I’m going to daresay that entrepreneurship starts with a story. In Ryan’s case, it wasn’t just the story he saw on the screen, but the one he wanted to write for himself and others. 

Value: Define what you will contribute

“When I look at the common thread of when things work, it’s when people are coming together, having conversations, sharing ideas, discovering needs, and then out of that sense of shared value and shared vision of what we could become and what life could be like. It became easy to find the specific answers and tactics.”

And, I noticed, as it often does when we come from a place of providing great value, his work with the foundation is the answer to a powerful question:

“How do we give permission, and you, beginning as a storyteller, how do we recreate that narrative to help people see that ownership, that possibility, that potential, to begin to look at the world as  these shared relational opportunities to provide value to one another? Out of that, phenomenal things are going to happen.”

I encourage you to take a deep look into what you do, whether in motherhood or entrepreneurship, and ponder on your question… the one your work holds the answer to.

Personal Power: Hustle until you “become!”

When I asked Ryan about his favorite story through the work he does with the Singleton Foundation, he had a puzzled look on his face, like that of the meme with the math equation.  

I admitted it was a hard question. Almost similar to “Which one of your kids do you like better?” – Or in his case, dogs.

“If I had to pick just a story, gosh, that’d be hard. I’m gonna kick it this way. I love the story of Marshmello, the DJ. We worked with him and helped make a music video for a catchy, upbeat song, aptly named “Power.” 

The music video told his story, his dream. It’s this wonderful mix of vision, excitement, hustle, intentionality, planning. He’s creating the value that he wants to become…and he becomes that thing… 

He could not only do something that he loved for himself, but to give it away to so many others! … I think 42 million people watched that video!”

Purpose: Know what drives you to stay the course

And to continue hitting with the hardest of life’s existential questions, I asked: What do you think your purpose is?

Turns out, he had already answered. That’s how on purpose this man is!

“For me, that same drive of ‘How do I build a life of doing great things with good people?’”

He’s found that he’s not alone. He believes everyone wants to do that in some way. 

Do you?

“We all want to belong. In behavioral psychics and if you go into positive organizational psychology, the most powerful driver of creative cognitive behavior in participation is belonging.”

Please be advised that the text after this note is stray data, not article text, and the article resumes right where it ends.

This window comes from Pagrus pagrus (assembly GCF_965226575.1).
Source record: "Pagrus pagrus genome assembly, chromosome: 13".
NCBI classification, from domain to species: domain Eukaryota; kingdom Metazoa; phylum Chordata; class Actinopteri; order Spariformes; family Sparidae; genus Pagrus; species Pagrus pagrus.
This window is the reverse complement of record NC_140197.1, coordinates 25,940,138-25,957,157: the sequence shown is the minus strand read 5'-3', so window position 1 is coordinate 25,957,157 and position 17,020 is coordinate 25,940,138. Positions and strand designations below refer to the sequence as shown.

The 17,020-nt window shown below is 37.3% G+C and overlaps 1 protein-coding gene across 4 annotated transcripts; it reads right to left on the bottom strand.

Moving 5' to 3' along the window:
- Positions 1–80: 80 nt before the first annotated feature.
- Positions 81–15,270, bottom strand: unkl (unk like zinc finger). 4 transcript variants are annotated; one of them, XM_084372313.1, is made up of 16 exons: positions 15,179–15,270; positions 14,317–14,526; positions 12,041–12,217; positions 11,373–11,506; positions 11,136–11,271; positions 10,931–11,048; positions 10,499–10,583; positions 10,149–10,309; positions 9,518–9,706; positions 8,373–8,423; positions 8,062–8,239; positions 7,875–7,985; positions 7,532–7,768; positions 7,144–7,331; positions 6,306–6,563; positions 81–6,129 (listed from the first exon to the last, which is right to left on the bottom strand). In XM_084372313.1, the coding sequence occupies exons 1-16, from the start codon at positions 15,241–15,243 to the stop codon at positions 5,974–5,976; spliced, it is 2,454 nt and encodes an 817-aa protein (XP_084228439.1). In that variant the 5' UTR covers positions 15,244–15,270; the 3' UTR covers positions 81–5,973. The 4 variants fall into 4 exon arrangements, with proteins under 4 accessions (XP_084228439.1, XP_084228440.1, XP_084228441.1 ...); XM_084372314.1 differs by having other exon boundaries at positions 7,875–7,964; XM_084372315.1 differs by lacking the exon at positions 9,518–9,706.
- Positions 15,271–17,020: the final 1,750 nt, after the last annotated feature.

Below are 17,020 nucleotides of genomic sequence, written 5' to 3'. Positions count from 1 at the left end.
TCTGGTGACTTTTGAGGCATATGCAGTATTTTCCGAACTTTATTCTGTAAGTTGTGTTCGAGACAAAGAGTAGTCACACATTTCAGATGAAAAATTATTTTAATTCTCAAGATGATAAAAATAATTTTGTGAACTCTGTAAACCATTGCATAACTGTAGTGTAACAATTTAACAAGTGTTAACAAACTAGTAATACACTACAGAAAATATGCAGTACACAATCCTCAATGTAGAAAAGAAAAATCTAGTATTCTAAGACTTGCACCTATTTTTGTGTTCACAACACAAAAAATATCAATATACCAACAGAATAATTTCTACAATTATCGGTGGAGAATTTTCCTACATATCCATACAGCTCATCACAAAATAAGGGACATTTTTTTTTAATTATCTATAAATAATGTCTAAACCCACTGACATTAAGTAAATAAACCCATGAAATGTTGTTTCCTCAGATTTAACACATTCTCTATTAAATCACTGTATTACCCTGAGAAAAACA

Ready for a gem?

“If I change where you belong I change what you believe.” BOOM!

And if you’re wondering, “just how does that play into what Ryan does in the foundation?” I asked him that, too!

“We’re trying to spark that accessibility, that permission, that spirit of fun and togetherness. That’s the purpose that drives me, and I am so fortunate to be in a place where we get to live that purpose out and extend it to others.” 

Ryan has such a big heart – I could feel it through each of his words. He’s such a genuine human being!

Inspiration: Use stories to paint their picture.

Now it was time for the obvious question:  “Why do you love stories? What do you think stories can do?” 

He must get asked this a lot, but I just had to hear it from him, you know?

“What can stories not do? You know this, I love how even in your bio,  you write your life as a story. Not just because it has a good flow and it’s actually easier to read, but it communicates so much more than what is on the page. We understand the arcs, if we’re looking through your journey, I love how we all get the “once upon a time there was….,” and then you have the inciting incident, and the drop,  and you feel it viscerally,  and then we also know what it’s like to grab a hand, to have the introduction of that guide, like a Yoda, that says ‘Here: I’m going to give you knowledge, inspiration, tools, and the belief in yourself  so you can rise and become something different.

Even when you tell your story, your audience not only sees you as the hero of the story, but they see themselves as a hero as well. It’s not just the conveying of information, it is the sharing of identity, of what is and what could be.”

If you’re thinking that he’s one of my new favorite people in the world, you are right.

Collaboration: community and creativity go together.